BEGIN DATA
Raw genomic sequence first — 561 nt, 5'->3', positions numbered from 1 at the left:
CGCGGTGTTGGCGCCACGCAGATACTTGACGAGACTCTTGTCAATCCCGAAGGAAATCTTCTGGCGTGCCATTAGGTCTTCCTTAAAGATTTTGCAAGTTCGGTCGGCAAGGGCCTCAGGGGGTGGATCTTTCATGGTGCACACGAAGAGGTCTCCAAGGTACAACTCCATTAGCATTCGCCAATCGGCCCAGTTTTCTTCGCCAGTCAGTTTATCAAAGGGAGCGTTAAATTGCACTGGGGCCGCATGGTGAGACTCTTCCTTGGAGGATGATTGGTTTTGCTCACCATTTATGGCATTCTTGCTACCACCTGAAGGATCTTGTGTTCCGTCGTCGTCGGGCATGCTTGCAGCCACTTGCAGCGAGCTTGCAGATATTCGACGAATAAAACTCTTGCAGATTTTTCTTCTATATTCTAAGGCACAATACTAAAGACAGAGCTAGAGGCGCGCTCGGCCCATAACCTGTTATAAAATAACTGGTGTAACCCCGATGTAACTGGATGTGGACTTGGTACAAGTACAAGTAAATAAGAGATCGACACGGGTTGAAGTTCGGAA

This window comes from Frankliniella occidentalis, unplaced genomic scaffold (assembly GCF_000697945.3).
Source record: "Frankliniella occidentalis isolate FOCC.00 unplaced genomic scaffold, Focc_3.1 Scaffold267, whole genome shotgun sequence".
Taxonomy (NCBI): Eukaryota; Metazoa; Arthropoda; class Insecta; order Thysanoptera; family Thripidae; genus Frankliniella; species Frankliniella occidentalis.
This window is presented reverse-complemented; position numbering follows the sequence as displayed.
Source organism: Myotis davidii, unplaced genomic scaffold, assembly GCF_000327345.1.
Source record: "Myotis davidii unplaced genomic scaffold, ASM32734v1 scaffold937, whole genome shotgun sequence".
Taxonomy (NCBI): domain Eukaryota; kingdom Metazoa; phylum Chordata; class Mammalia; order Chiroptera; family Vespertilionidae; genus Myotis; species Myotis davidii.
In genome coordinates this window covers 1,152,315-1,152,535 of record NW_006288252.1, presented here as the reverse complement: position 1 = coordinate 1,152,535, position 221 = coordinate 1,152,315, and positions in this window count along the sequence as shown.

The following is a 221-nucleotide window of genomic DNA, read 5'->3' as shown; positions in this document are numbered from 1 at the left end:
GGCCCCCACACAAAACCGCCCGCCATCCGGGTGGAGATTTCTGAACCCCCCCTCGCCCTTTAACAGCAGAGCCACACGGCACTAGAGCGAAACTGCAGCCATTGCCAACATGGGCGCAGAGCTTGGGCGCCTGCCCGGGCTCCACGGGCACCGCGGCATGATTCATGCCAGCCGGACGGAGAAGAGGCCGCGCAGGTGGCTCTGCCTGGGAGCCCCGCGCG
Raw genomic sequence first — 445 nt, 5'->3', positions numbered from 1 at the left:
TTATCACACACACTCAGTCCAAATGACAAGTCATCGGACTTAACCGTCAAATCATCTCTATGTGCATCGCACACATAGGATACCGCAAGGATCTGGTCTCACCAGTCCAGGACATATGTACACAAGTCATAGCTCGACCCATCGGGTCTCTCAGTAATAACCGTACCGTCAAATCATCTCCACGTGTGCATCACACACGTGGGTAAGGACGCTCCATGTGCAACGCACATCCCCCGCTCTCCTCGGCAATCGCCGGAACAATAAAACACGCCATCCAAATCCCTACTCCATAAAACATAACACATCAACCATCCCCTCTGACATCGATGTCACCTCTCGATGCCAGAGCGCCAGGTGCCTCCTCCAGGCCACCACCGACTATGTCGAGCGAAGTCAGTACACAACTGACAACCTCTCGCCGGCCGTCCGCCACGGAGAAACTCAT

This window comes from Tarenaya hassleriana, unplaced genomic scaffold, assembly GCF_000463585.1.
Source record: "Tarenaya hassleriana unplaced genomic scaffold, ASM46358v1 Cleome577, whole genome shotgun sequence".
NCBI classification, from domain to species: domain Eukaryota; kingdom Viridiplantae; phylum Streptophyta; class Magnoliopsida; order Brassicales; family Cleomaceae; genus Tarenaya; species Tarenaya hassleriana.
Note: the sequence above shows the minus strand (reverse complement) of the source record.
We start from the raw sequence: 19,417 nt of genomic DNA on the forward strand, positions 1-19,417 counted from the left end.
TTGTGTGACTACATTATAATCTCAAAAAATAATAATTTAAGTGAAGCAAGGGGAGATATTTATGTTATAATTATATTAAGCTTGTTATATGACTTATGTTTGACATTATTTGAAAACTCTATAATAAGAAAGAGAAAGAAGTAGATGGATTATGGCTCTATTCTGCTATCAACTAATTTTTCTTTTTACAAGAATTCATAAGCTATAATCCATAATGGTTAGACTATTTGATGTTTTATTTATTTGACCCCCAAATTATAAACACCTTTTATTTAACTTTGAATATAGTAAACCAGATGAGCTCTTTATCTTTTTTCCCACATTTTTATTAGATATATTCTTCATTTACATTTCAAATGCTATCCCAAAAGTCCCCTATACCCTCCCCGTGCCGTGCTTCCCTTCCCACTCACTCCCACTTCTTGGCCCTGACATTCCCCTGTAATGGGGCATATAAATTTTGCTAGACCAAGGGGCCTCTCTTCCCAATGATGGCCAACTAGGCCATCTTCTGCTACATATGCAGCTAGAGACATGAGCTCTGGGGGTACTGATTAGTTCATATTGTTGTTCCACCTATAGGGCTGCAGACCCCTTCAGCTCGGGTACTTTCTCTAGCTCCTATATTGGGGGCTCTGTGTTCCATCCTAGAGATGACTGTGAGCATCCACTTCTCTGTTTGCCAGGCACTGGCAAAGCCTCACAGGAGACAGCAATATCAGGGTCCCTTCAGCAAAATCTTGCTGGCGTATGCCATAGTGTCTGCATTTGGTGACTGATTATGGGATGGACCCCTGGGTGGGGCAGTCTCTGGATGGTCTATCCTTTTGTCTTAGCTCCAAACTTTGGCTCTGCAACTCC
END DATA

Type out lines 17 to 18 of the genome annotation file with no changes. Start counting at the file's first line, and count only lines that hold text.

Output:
NCBI classification, from domain to species: domain Eukaryota; kingdom Viridiplantae; phylum Streptophyta; class Magnoliopsida; order Brassicales; family Cleomaceae; genus Tarenaya; species Tarenaya hassleriana.
Note: the sequence above shows the minus strand (reverse complement) of the source record.